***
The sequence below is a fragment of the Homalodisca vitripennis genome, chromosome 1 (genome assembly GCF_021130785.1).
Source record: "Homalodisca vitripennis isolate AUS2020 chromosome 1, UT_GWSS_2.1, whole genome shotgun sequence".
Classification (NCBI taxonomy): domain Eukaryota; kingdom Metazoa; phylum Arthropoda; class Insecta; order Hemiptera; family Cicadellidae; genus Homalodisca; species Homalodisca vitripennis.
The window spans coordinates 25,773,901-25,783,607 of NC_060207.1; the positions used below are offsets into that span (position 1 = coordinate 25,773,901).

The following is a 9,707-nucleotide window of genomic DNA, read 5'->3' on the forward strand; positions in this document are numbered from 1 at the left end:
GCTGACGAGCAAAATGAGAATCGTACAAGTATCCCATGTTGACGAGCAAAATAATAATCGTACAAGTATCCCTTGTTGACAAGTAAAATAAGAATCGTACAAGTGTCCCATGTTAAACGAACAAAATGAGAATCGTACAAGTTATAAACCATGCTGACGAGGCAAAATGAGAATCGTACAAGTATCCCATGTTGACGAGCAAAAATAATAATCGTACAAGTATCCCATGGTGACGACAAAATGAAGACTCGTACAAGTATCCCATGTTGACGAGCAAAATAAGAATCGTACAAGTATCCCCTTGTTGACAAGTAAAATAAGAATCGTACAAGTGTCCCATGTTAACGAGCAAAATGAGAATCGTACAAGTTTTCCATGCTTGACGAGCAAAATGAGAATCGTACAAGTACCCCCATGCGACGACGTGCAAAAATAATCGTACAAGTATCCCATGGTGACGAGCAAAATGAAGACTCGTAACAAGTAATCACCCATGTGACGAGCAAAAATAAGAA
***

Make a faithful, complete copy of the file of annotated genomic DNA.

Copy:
The sequence below is a fragment of the Homalodisca vitripennis genome, chromosome 1 (genome assembly GCF_021130785.1).
Source record: "Homalodisca vitripennis isolate AUS2020 chromosome 1, UT_GWSS_2.1, whole genome shotgun sequence".
Classification (NCBI taxonomy): domain Eukaryota; kingdom Metazoa; phylum Arthropoda; class Insecta; order Hemiptera; family Cicadellidae; genus Homalodisca; species Homalodisca vitripennis.
The window spans coordinates 25,773,901-25,783,607 of NC_060207.1; the positions used below are offsets into that span (position 1 = coordinate 25,773,901).

The following is a 9,707-nucleotide window of genomic DNA, read 5'->3' on the forward strand; positions in this document are numbered from 1 at the left end:
GCTGACGAGCAAAATGAGAATCGTACAAGTATCCCATGTTGACGAGCAAAATAATAATCGTACAAGTATCCCTTGTTGACAAGTAAAATAAGAATCGTACAAGTGTCCCATGTTAAACGAACAAAATGAGAATCGTACAAGTTATAAACCATGCTGACGAGGCAAAATGAGAATCGTACAAGTATCCCATGTTGACGAGCAAAAATAATAATCGTACAAGTATCCCATGGTGACGACAAAATGAAGACTCGTACAAGTATCCCATGTTGACGAGCAAAATAAGAATCGTACAAGTATCCCCTTGTTGACAAGTAAAATAAGAATCGTACAAGTGTCCCATGTTAACGAGCAAAATGAGAATCGTACAAGTTTTCCATGCTTGACGAGCAAAATGAGAATCGTACAAGTACCCCCATGCGACGACGTGCAAAAATAATCGTACAAGTATCCCATGGTGACGAGCAAAATGAAGACTCGTAACAAGTAATCACCCATGTGACGAGCAAAAATAAGAA